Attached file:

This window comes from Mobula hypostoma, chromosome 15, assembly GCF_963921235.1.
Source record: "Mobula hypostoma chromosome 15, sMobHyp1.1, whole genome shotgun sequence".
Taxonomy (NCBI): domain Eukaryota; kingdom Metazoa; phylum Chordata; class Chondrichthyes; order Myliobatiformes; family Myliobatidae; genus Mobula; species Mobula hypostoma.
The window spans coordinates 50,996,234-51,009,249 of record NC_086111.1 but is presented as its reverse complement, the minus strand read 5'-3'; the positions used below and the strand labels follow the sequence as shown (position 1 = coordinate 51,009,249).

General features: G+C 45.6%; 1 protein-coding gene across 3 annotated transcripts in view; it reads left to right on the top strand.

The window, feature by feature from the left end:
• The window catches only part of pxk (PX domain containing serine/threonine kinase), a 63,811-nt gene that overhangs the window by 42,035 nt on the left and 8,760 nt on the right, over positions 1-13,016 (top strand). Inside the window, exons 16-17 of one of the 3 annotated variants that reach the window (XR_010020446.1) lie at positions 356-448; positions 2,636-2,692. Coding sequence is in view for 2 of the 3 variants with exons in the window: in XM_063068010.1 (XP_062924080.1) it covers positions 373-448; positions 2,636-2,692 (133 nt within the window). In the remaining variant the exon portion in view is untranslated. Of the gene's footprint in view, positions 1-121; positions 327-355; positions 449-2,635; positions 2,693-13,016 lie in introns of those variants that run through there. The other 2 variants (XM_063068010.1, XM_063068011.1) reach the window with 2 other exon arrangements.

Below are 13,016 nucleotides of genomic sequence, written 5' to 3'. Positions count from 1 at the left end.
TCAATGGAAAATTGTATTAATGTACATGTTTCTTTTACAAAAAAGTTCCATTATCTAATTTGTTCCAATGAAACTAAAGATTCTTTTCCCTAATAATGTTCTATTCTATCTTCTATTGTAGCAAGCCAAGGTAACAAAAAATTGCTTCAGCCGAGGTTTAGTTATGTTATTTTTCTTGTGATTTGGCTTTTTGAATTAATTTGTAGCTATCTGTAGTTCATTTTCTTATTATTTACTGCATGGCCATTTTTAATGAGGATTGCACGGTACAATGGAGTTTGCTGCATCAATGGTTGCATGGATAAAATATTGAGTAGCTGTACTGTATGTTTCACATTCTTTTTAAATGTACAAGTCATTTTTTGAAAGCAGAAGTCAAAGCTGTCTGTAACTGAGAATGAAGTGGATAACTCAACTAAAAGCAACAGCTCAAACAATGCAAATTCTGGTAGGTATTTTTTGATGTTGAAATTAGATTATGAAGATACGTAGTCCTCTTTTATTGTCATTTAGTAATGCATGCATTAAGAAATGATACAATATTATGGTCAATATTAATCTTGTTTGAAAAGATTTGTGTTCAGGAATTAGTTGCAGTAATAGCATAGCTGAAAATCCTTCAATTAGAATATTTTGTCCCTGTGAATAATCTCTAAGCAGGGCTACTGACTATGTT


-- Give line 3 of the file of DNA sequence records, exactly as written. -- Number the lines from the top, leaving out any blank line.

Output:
Taxonomy (NCBI): domain Eukaryota; kingdom Metazoa; phylum Chordata; class Chondrichthyes; order Myliobatiformes; family Myliobatidae; genus Mobula; species Mobula hypostoma.